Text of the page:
Everywhere I go these days I feel like I’m bombarded with accusations that technology is destroying the fabric of society and rational thought.
I’ve had conversations with coworkers, friends, family, even my last date spent some time explaining to me how she believed that technology was eroding concentration and in turn causing children to spend less time reading, writing, playing outside, and using their imagination.
Here are a few things to keep in mind when pondering our imminent intellectual apocalypse brought about by technology.
First and foremost, technology allows us time to stop focusing on day-to-day survival. No one makes this concept more clear than Vaughn, the author of the post, “The Myth of the Concentration Oasis” (I strongly recommend reading this). To paraphrase, technology let’s us focus on things other than finding food, and raising children at all times. “The ‘modern technology is hurting our brain’ argument is widespread but it seems so short-sighted. It’s based on the idea that before digital communication technology came along, people spent their time focusing on single tasks for hours on end and were rarely distracted.”
If you think back to the history of the earliest humans, the transition from hunter-gatherers to farmers was so important because it meant that certain people could focus on new tasks that didn’t involve basic survival. Farming meant that a smaller portion of a society could feed the larger group, thus allowing for the creation of new occupations. Technology allows us to build upon that basic principle (Seriously read Vaughn’s post, it is worth your time). If you think life would be easier without technology, try shedding all of it. See how easy your life becomes.
I was one of the people who thought that instant messengers and texting were hurting written language. I was a teaching assistant in a technical writing course in college and was frequently appalled at some of the writing that the students submitted. However, poor writing comes from a lack of caring or understanding of written language, not from technology. A recent study showed that texting doesn’t seem to have much of an impact on writing.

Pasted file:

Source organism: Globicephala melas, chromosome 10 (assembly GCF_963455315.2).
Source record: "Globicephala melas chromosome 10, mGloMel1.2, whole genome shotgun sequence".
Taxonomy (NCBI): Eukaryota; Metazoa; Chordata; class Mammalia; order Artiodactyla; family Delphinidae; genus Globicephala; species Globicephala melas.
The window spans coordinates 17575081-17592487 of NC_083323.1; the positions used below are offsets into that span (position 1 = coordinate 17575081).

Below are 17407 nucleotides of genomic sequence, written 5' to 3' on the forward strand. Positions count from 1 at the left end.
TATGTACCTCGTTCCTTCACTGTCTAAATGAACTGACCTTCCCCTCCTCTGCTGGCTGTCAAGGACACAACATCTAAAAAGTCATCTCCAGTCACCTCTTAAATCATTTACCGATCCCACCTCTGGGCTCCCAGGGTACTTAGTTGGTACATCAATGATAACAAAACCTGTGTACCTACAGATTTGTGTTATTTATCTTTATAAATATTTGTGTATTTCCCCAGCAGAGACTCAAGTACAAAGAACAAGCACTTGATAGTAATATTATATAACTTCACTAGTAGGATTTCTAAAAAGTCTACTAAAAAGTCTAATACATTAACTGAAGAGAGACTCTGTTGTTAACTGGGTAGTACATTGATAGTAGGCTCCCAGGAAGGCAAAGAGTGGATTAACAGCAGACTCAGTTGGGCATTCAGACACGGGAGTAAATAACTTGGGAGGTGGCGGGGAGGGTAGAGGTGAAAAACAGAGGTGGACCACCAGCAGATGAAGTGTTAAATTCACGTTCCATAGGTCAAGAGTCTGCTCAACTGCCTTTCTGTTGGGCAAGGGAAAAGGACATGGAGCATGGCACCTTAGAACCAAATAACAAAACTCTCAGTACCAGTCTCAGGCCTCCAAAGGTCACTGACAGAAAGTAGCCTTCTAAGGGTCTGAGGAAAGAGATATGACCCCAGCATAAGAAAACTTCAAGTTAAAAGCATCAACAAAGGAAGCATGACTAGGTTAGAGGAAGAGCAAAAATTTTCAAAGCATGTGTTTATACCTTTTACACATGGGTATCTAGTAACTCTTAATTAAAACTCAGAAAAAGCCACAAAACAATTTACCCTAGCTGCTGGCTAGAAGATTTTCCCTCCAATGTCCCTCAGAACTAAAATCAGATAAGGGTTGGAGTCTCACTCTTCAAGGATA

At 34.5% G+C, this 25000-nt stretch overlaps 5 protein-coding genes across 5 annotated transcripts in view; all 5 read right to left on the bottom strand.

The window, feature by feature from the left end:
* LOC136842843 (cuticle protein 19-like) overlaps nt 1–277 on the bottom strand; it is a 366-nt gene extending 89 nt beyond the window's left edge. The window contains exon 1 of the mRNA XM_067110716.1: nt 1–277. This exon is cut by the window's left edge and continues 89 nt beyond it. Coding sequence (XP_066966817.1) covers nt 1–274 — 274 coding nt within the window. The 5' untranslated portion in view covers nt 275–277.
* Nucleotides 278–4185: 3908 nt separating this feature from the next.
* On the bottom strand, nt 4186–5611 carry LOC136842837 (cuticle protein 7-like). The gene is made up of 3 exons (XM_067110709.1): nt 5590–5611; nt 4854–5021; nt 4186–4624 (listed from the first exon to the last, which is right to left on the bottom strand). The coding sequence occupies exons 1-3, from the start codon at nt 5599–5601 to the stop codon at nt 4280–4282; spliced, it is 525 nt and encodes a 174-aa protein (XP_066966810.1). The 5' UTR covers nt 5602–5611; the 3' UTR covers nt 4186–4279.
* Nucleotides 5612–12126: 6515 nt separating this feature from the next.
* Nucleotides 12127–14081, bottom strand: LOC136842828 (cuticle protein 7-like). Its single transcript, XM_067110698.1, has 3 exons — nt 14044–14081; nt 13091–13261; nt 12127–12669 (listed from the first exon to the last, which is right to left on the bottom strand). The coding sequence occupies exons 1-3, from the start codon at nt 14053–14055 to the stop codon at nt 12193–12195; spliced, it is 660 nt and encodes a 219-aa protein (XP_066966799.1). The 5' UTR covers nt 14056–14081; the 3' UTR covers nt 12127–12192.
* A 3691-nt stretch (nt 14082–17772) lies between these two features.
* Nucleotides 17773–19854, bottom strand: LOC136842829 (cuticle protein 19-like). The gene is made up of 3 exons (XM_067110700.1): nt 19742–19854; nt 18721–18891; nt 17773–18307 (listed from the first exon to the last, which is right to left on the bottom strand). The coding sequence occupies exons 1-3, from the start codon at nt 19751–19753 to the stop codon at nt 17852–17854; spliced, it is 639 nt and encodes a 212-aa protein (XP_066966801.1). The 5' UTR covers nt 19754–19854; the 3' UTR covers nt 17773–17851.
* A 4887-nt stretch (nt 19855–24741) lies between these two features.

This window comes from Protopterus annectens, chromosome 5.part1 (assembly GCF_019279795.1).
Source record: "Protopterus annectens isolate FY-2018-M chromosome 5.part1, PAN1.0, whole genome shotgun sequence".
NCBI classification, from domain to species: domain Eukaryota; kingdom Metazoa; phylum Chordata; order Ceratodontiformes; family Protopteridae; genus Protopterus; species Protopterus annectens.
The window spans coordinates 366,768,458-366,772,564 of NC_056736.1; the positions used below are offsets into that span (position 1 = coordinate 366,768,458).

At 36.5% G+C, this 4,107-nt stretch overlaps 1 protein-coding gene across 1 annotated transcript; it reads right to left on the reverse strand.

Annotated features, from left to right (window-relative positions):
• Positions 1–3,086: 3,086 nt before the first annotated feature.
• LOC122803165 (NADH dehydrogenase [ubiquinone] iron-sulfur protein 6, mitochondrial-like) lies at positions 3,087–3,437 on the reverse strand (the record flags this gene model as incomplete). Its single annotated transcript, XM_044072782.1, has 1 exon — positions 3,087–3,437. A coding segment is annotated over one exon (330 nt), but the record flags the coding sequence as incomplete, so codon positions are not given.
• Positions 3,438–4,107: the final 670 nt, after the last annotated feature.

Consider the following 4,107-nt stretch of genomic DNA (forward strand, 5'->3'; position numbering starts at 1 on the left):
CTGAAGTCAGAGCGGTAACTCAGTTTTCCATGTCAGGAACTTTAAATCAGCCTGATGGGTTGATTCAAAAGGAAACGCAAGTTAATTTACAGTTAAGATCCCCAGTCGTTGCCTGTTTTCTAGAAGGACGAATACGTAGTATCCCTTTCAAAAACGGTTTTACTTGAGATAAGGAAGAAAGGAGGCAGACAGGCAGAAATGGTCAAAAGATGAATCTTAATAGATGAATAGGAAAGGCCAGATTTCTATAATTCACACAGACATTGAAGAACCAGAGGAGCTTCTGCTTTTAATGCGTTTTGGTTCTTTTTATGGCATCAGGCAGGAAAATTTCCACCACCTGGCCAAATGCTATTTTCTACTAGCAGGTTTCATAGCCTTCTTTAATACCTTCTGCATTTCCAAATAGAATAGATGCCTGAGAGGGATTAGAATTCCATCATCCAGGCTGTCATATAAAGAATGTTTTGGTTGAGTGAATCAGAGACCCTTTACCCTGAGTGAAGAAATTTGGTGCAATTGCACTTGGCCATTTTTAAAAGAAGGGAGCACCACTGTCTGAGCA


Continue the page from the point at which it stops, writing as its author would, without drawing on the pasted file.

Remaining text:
We also assume that everyone was intelligent in past generations. Think back to early America. Can you imagine people from that generation writing poorly? I couldn’t. I had no basis for the assumption, but I had just thought that people learned how to write properly. Then I read some of William Clark’s journal writings from the Lewis and Clark expedition to the Pacific coast. Meriwether Lewis could write well, but Clark was another story. I’m pretty sure he never spelled the work “mosquito” the same way twice.
We live in an age where endless knowledge is at our fingertips. If you are unsure of a fact, Google it, unless you are looking for something abstract or intangible, you will have an answer in seconds.
“But no one knows how to find things in a library?” You might be thinking.
To that, I ask you – “Who cares?”
Browsing a library is only an important skill if that is the only place you can find the information you seek. Since everything is digital (even library catalogs) the skill is essentially useless. Using a card catalog or a search engine are a means to an end or more often a means to other means. The act of finding the information is less significant than the information itself.
To look at this from a personal angle – I had a very hard time learning to read as a child. I loved to learn from an early age, but reading was so damn difficult that I didn’t do it unless I had to. For at least the first fourteen years of my life (probably longer) I spent far more time playing video games than reading or writing. I did well in school and if you looked at my grades in spite of this, but I didn’t really learn to write until I sat down and decided that I wanted to get better. I’m still learning, and always will.
Come to think of it, in recent months writing this blog has pushed me to develop my writing more than school or work. I guess this damn technology is doing something to my brain.